Assessing The Recent Stock Market Damage

Stocks endured another round of eventful trading this week. After reaching new all-time highs to start off the new quarter, stocks entered into a suddenly sharp descent last Friday, and have been moving lower in fits and starts over the several days since. And by the close of trading this Friday, stocks, as measured by the S&P 500 Index, were once again in negative territory for the year. This latest bout of pressure raises the natural questions. Are stocks finally entering a sustained corrective phase? Or is this just another pullback in the ongoing bull market rise?

Please click on the link to read more of my article on Seeking Alpha.

Strategies For Earnings Season And Beyond

The second quarter is underway and earnings season will soon be upon us starting next week. And following Friday’s U.S. employment report that provided a solid headline but is still not all that great in the grand scheme of things, it is worthwhile to consider what we might expect from capital markets in the coming weeks and beyond. The good news is that attractive opportunities are likely to present themselves for those at the ready. But they are likely to be accompanied by more bouts of increased volatility.

Please click on the link to read more of my article on Seeking Alpha.

Stocks: Hold Until Death Do Us Cross?

The Death Cross is an investment market event that simply by its name might send chills through the spine of the average stock investor. It takes place when the average closing price of the U.S. stock market over the last 50 days falls below the average closing price over the last 200 days. Such a crossover between these two readings is widely considered a bearish signal that stocks are poised to plunge much lower. As a result, many investors are inclined to use the Death Cross as a signal that the time has come to lighten up on stock positions and move to the sidelines to protect against portfolio losses. But despite its ominous sounding name, a closer examination is worthwhile to determine whether waiting for a Death Cross is truly an effective strategy from a risk protection standpoint.

Please click on the link to read more of my article on Seeking Alpha.

Why The Fed Won’t Save You From The Next Bear Market

One of the most comical U.S. stock market events so far in 2014 was the correction that took place not long after the start of the New Year. It wasn’t the fact that stocks dropped by -6% over eight trading days in late January and early February. There’s really nothing funny or even notable about that. Instead, it was the severe investor reaction to what was a generally short and shallow decline in stocks. It spoke volumes about how ill prepared the market is to endure any type of pain. And given the fact that the Fed is unlikely to ride to the rescue with another heaping of stimulus the next time the market falls into a sustained correction, it is worthwhile for investors to begin putting into perspective now what a real stock market correction might actually look like once it arrives.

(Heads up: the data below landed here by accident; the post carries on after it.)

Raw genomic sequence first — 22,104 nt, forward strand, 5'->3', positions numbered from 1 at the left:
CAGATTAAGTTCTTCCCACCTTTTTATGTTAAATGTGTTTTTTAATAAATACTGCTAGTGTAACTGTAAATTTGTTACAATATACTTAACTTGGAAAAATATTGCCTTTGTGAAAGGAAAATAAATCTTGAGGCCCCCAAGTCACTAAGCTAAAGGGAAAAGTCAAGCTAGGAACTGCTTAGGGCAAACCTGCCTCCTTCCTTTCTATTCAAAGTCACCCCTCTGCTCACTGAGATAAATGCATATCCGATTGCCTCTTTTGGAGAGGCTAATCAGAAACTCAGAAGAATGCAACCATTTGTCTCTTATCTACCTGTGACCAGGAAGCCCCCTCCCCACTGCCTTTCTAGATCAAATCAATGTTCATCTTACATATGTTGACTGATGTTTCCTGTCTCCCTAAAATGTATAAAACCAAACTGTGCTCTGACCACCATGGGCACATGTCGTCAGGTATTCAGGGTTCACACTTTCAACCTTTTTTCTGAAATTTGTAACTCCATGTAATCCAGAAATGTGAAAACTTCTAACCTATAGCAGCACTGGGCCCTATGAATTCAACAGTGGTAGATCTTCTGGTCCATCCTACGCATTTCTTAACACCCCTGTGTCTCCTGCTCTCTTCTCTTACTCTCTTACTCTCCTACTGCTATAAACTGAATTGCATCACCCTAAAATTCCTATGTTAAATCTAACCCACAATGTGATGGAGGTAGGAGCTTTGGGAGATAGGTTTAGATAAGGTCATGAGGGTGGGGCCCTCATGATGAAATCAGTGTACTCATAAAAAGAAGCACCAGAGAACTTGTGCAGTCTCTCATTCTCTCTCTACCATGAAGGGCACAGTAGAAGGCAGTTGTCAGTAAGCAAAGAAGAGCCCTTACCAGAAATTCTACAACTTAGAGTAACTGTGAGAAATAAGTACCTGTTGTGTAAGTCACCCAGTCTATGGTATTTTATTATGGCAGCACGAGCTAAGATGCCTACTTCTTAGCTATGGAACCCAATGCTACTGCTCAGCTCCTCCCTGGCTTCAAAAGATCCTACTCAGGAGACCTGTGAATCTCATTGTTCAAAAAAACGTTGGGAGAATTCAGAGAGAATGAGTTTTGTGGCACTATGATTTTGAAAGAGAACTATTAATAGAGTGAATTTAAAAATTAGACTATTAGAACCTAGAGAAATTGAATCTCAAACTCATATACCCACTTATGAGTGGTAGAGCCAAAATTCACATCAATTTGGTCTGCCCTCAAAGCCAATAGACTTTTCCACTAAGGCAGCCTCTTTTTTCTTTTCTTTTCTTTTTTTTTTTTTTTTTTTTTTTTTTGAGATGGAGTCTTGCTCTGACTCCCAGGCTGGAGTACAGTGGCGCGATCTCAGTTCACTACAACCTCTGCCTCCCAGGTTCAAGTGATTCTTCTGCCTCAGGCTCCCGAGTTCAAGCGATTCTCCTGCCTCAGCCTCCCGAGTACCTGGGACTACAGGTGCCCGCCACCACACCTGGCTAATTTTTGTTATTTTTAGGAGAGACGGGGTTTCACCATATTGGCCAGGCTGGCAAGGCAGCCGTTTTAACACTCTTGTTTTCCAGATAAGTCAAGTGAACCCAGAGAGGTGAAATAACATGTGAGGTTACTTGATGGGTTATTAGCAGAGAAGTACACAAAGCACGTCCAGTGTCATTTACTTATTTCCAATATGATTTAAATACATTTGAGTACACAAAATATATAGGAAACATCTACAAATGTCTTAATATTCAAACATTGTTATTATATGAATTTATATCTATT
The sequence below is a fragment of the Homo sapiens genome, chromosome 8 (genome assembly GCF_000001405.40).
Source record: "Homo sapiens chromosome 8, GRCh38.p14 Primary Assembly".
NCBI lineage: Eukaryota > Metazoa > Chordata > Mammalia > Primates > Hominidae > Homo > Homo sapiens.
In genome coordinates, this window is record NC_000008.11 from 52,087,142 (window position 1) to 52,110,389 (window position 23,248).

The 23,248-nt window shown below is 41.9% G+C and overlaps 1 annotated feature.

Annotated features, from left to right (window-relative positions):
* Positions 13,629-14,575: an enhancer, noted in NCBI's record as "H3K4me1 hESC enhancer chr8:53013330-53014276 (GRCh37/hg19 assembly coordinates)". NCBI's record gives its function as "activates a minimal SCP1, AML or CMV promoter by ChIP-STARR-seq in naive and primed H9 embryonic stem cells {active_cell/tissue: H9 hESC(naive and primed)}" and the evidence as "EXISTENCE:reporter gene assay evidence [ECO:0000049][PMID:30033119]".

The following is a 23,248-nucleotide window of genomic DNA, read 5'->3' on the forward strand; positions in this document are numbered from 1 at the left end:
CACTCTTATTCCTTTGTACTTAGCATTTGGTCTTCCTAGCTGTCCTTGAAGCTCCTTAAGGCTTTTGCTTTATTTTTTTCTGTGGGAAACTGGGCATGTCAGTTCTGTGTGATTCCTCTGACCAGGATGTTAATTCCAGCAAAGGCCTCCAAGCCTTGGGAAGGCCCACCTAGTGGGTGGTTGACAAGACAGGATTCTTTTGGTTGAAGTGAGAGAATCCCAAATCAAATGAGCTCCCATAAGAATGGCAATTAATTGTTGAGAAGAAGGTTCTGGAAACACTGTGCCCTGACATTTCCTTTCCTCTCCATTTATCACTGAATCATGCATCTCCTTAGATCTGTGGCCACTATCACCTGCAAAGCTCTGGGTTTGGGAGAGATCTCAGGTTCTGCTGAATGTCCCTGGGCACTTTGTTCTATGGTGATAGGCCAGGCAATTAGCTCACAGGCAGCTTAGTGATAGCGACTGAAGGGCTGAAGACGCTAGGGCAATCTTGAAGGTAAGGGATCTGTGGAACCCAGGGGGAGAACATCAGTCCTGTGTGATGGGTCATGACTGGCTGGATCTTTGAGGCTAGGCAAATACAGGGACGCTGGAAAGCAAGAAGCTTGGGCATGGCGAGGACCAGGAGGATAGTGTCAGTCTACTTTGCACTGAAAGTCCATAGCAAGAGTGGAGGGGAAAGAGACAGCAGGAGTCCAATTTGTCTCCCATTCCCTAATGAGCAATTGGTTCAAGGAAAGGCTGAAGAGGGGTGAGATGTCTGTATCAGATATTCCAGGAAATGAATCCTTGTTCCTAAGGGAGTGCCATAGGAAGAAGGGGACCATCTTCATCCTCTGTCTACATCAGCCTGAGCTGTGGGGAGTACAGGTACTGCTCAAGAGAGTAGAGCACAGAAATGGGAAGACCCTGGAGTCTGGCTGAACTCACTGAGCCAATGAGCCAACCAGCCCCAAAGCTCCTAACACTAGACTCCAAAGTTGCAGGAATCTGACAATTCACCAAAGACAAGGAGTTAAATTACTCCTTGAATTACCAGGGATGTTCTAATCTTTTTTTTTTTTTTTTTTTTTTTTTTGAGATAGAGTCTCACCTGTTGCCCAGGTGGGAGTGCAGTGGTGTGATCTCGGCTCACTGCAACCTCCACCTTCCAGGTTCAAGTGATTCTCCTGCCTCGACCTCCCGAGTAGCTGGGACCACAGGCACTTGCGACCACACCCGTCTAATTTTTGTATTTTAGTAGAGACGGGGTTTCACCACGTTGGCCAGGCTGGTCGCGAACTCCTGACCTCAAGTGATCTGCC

Please click on the link to read more of my article on Seeking Alpha.

Stocks In The Heat Of Battle

Stocks have managed an impressive bounce from their early Wednesday lows at 1737 on the S&P 500.  But after a strong 60 point surge to 1797 to close out the week, it is reasonable to wonder whether stocks have further to run higher in the coming days or if a fresh move lower lies ahead.  How stocks behave in the early part of this week will go a long way in answering this question, as stocks are currently trading in a thicket marked both by various support and resistance levels.

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Friday was a particularly notable trading day, as stocks smashed back through potential resistance at both the 100-day moving average and the 1775 level on the S&P 500.  As a result, the 1775 range represents the first line of defense for any reversal lower in stocks in the coming days, with the next stop at the upward sloping 150-day moving average currently at 1741 and rising.

Stocks also now have some meaningful challenges in continuing their move to the upside.  The first line of resistance is at the downward sloping 20-day moving average currently at 1802 and falling.  The next is at the 50-day moving average that just recently turned lower and is currently at 1809.  And the third is at 1813 on the S&P 500, which represented the previous all-time high for the index first reached back in late November and has served as both resistance and support on several different occasions since.

In short, stocks currently find themselves in a fairly tight range where a number of support and resistance levels have converged.  How stocks respond to these various levels over the next few trading days will go a long way in determining how the market is likely to move in the coming weeks.

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